The Rotary is bound by four one-way streets. The pedestrian looks from the periphery of the Rotary inward to the work, across the highway and through the traffic. The scale of the Arc changes depending on the viewer’s distance and location.

On the East, Varick street runs South, downtown: walking down Varick Street, the Arc foreshortens, expands and flattens to a plane. Standing on line with the visual center of the work (halfway down the block) its top edge curves outward and up at the limits of peripheral vision. Walking Varick, the Arc can be read as a site-specific metaphor in that it echoes the content of a tunnel traffic appears, disappears, reappears.

On the South, Ericsson Street runs East to Varick walking across the exit ramp onto Ericsson Street toward Hudson Street, the curve snakes back on itself and reads as a half circle. Moving further down to the corner of Hudson, the concavity is overlapped, abridged. The convex curve moves outward and away in a seemingly unending arc.

On the West, Hudson Street runs North, uptown walking up Hudson Street the convexity of the Arc appears enigmatic, obdurate, wall-like. It flattens gradually to an elongated, slow curve, which appears concentric with the roundabout, when standing on axis with Hubert Street. Here, on line with the visual center of the convexity the top edge curves downward and away at the limits of peripheral vision.

On the North, Laight Street runs West to Hudson walking down Laight Street toward the footbridge, the convexity closes in a sharp turn. Before the steps of the bridge, the pedestrian is comparatively near to the Arc and in line with both its edges. Ascending the steps to the first landing, the pedestrian is literally measured against the height of the work. Walking up to the platform, the pedestrian looks over the overlapping convexity into the expanding curvature of concavity. In a matter of steps, the appearance of the Arc changes from a half circle to an elongated hooklike shape. Crossing the bridge the convexity diminishes. In effect, the line of the top edge of the flattened curve draws a cross-sectional line into the elevation of the truck traffic and the surrounding architecture, while the bottom edge is read as a dividing line in relationship to the oval of the Rotary. Walking up and across the bridge, the pedestrian experiences a quick succession of changing views of the Arc.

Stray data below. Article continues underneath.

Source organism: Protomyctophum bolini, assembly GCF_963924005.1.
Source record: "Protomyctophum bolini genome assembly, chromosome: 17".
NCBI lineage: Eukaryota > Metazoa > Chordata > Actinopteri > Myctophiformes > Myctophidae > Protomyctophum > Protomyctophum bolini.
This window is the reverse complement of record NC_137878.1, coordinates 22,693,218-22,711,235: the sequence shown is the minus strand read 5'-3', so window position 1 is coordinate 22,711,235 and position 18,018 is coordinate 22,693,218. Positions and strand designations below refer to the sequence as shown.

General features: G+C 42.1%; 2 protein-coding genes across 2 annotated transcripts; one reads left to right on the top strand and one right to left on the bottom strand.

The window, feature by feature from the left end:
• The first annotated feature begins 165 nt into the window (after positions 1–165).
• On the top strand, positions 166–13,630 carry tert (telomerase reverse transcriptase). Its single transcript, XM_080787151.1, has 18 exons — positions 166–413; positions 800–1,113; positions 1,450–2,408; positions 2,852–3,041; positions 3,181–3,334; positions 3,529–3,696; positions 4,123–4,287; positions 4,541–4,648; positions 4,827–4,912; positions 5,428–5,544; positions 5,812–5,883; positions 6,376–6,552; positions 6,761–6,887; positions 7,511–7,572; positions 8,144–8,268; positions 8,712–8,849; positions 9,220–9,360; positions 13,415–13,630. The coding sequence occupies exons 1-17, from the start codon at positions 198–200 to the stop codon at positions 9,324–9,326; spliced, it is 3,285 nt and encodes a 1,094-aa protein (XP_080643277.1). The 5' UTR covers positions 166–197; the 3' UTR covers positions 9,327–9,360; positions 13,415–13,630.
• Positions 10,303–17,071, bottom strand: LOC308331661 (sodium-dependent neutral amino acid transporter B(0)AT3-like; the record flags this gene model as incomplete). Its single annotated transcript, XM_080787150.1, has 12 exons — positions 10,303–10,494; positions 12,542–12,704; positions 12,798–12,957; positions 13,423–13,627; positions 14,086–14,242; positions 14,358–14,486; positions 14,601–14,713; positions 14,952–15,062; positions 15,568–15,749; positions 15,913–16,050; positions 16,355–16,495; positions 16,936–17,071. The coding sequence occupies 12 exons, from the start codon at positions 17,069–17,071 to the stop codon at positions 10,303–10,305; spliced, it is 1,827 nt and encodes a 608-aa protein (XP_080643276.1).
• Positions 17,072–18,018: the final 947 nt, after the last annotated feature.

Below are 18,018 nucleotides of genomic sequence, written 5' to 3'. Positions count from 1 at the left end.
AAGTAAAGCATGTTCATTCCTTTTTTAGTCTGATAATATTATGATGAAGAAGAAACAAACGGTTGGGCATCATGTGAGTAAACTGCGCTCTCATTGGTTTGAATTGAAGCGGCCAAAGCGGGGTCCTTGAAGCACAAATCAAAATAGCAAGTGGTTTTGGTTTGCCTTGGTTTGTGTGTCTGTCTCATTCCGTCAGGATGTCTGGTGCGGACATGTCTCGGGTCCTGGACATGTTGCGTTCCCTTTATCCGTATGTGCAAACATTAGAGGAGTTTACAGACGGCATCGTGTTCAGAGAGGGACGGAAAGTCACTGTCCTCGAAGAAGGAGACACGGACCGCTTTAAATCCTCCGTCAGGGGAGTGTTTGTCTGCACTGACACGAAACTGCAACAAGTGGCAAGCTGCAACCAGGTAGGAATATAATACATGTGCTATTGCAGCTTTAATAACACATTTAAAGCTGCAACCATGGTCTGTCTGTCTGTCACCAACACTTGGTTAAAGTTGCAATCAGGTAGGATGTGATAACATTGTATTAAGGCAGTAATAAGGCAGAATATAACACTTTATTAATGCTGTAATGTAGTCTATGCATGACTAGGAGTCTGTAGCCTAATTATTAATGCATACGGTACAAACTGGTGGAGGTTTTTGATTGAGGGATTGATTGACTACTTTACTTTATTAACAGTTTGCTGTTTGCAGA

The duration of viewing time distinguishes the pedestrian's experience of the Arc from that of the driver. Both the pedestrian and the driver retain a multiplicity of successive views. For the driver the multiplicity of views is embedded in an unseparable temporal and spatial continuum, whereas the pedestrian can parcel out images; intuit, fill in, complete, reconstitute, reorder, reflect, refer to, relate to, interpret, compare, remember. Given this essential distinction, the experiences of driver and pedestrian are identical in that neither can ascribe the multiplicity of views to a Gestalt reading of the Arc. Its form remains ambiguous, indeterminable, unknowable.

Richard Serra is an artist who lives and works in New York City.

The ideas in this article were worked out in conversation with Ciara Weyergraf. (R.S.)